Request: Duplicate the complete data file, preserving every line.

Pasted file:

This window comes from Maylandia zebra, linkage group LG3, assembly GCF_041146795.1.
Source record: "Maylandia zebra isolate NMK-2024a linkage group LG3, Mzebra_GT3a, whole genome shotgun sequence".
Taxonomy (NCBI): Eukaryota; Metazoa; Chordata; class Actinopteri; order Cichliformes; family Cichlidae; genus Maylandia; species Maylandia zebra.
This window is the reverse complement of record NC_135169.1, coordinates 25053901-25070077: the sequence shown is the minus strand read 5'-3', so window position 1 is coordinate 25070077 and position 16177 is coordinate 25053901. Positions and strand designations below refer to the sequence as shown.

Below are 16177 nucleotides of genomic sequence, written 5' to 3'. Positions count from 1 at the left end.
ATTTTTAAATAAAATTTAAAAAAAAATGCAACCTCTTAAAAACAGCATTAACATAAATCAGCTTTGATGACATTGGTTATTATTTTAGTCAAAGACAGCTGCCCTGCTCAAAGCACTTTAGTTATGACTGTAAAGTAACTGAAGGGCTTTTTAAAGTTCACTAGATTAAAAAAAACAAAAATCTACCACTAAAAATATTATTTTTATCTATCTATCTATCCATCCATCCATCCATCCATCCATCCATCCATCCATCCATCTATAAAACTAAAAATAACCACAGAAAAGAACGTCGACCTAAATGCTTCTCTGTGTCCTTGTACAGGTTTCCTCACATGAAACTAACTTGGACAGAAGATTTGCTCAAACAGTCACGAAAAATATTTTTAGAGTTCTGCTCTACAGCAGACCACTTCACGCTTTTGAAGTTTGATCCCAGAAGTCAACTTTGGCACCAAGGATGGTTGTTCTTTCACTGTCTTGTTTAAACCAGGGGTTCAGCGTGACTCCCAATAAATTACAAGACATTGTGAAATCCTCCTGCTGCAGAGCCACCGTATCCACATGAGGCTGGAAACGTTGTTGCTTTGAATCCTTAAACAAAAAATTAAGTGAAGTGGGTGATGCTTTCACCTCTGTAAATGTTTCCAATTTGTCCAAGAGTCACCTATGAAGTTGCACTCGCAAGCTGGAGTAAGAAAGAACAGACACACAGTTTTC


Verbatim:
This window comes from Maylandia zebra, linkage group LG3, assembly GCF_041146795.1.
Source record: "Maylandia zebra isolate NMK-2024a linkage group LG3, Mzebra_GT3a, whole genome shotgun sequence".
Taxonomy (NCBI): Eukaryota; Metazoa; Chordata; class Actinopteri; order Cichliformes; family Cichlidae; genus Maylandia; species Maylandia zebra.
This window is the reverse complement of record NC_135169.1, coordinates 25053901-25070077: the sequence shown is the minus strand read 5'-3', so window position 1 is coordinate 25070077 and position 16177 is coordinate 25053901. Positions and strand designations below refer to the sequence as shown.

Below are 16177 nucleotides of genomic sequence, written 5' to 3'. Positions count from 1 at the left end.
ATTTTTAAATAAAATTTAAAAAAAAATGCAACCTCTTAAAAACAGCATTAACATAAATCAGCTTTGATGACATTGGTTATTATTTTAGTCAAAGACAGCTGCCCTGCTCAAAGCACTTTAGTTATGACTGTAAAGTAACTGAAGGGCTTTTTAAAGTTCACTAGATTAAAAAAAACAAAAATCTACCACTAAAAATATTATTTTTATCTATCTATCTATCCATCCATCCATCCATCCATCCATCCATCCATCCATCCATCTATAAAACTAAAAATAACCACAGAAAAGAACGTCGACCTAAATGCTTCTCTGTGTCCTTGTACAGGTTTCCTCACATGAAACTAACTTGGACAGAAGATTTGCTCAAACAGTCACGAAAAATATTTTTAGAGTTCTGCTCTACAGCAGACCACTTCACGCTTTTGAAGTTTGATCCCAGAAGTCAACTTTGGCACCAAGGATGGTTGTTCTTTCACTGTCTTGTTTAAACCAGGGGTTCAGCGTGACTCCCAATAAATTACAAGACATTGTGAAATCCTCCTGCTGCAGAGCCACCGTATCCACATGAGGCTGGAAACGTTGTTGCTTTGAATCCTTAAACAAAAAATTAAGTGAAGTGGGTGATGCTTTCACCTCTGTAAATGTTTCCAATTTGTCCAAGAGTCACCTATGAAGTTGCACTCGCAAGCTGGAGTAAGAAAGAACAGACACACAGTTTTC